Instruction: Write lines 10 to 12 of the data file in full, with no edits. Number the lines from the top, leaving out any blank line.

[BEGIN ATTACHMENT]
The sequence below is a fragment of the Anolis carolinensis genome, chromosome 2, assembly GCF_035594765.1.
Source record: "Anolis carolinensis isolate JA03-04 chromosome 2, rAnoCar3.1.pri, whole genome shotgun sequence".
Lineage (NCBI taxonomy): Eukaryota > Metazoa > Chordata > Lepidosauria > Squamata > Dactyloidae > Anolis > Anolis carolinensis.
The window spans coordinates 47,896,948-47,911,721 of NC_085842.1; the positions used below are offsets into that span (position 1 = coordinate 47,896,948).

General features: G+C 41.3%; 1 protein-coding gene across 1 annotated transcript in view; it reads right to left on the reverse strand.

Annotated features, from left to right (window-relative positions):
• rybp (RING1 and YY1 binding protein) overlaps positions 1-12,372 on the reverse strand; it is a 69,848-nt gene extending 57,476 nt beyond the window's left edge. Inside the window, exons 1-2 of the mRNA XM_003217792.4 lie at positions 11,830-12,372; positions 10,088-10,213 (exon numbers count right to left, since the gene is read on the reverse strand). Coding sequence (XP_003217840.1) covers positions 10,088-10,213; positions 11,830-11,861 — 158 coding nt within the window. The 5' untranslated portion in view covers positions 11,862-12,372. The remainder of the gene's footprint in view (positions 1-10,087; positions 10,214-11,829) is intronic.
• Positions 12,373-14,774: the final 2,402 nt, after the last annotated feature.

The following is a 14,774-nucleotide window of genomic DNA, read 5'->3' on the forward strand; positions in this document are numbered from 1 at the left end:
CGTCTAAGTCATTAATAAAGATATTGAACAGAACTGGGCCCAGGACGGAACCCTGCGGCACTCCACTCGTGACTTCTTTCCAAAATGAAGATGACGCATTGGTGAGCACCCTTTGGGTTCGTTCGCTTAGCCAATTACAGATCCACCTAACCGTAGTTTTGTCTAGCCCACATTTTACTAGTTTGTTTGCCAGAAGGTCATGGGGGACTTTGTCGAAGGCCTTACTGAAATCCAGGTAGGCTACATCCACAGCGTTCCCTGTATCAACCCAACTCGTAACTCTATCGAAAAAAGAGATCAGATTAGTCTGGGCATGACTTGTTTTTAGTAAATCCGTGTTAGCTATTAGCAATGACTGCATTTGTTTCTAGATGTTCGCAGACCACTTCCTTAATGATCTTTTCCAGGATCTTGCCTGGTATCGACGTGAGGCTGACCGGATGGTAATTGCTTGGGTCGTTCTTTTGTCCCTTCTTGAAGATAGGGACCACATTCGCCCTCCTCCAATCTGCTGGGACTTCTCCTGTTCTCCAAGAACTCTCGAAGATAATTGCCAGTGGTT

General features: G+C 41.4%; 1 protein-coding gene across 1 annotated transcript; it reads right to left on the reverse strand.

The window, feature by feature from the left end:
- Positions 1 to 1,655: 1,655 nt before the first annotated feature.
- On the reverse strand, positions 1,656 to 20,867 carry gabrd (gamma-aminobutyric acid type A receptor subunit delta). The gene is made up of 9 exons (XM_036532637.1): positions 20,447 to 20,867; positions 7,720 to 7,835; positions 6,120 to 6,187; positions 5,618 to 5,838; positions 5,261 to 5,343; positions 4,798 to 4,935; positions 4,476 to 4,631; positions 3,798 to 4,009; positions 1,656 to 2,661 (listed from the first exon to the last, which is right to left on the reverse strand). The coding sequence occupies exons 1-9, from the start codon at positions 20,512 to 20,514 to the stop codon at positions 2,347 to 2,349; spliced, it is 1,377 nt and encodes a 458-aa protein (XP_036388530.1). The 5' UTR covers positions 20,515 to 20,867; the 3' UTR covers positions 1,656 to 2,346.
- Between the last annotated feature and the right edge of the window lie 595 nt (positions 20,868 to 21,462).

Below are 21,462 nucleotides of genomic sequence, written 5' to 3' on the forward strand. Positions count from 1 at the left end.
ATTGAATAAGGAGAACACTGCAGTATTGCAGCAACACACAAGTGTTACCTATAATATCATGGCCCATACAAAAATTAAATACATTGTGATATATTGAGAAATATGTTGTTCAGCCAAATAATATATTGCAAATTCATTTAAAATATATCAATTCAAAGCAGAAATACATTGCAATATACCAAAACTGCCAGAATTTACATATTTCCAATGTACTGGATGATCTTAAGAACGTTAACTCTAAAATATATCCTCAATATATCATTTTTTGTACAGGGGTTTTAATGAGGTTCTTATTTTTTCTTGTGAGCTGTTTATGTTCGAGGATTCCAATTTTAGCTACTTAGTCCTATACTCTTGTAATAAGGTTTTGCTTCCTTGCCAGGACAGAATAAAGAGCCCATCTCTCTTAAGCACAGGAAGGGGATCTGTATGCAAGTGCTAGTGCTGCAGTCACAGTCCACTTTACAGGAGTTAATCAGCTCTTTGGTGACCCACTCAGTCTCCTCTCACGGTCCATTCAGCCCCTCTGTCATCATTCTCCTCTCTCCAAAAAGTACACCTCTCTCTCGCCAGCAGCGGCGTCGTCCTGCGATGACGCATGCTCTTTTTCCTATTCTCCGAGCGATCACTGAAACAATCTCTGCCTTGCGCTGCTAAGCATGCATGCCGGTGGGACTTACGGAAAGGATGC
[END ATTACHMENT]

CGTCTAAGTCATTAATAAAGATATTGAACAGAACTGGGCCCAGGACGGAACCCTGCGGCACTCCACTCGTGACTTCTTTCCAAAATGAAGATGACGCATTGGTGAGCACCCTTTGGGTTCGTTCGCTTAGCCAATTACAGATCCACCTAACCGTAGTTTTGTCTAGCCCACATTTTACTAGTTTGTTTGCCAGAAGGTCATGGGGGACTTTGTCGAAGGCCTTACTGAAATCCAGGTAGGCTACATCCACAGCGTTCCCTGTATCAACCCAACTCGTAACTCTATCGAAAAAAGAGATCAGATTAGTCTGGGCATGACTTGTTTTTAGTAAATCCGTGTTAGCTATTAGCAATGACTGCATTTGTTTCTAGATGTTCGCAGACCACTTCCTTAATGATCTTTTCCAGGATCTTGCCTGGTATCGACGTGAGGCTGACCGGATGGTAATTGCTTGGGTCGTTCTTTTGTCCCTTCTTGAAGATAGGGACCACATTCGCCCTCCTCCAATCTGCTGGGACTTCTCCTGTTCTCCAAGAACTCTCGAAGATAATTGCCAGTGGTT

General features: G+C 41.4%; 1 protein-coding gene across 1 annotated transcript; it reads right to left on the reverse strand.

The window, feature by feature from the left end: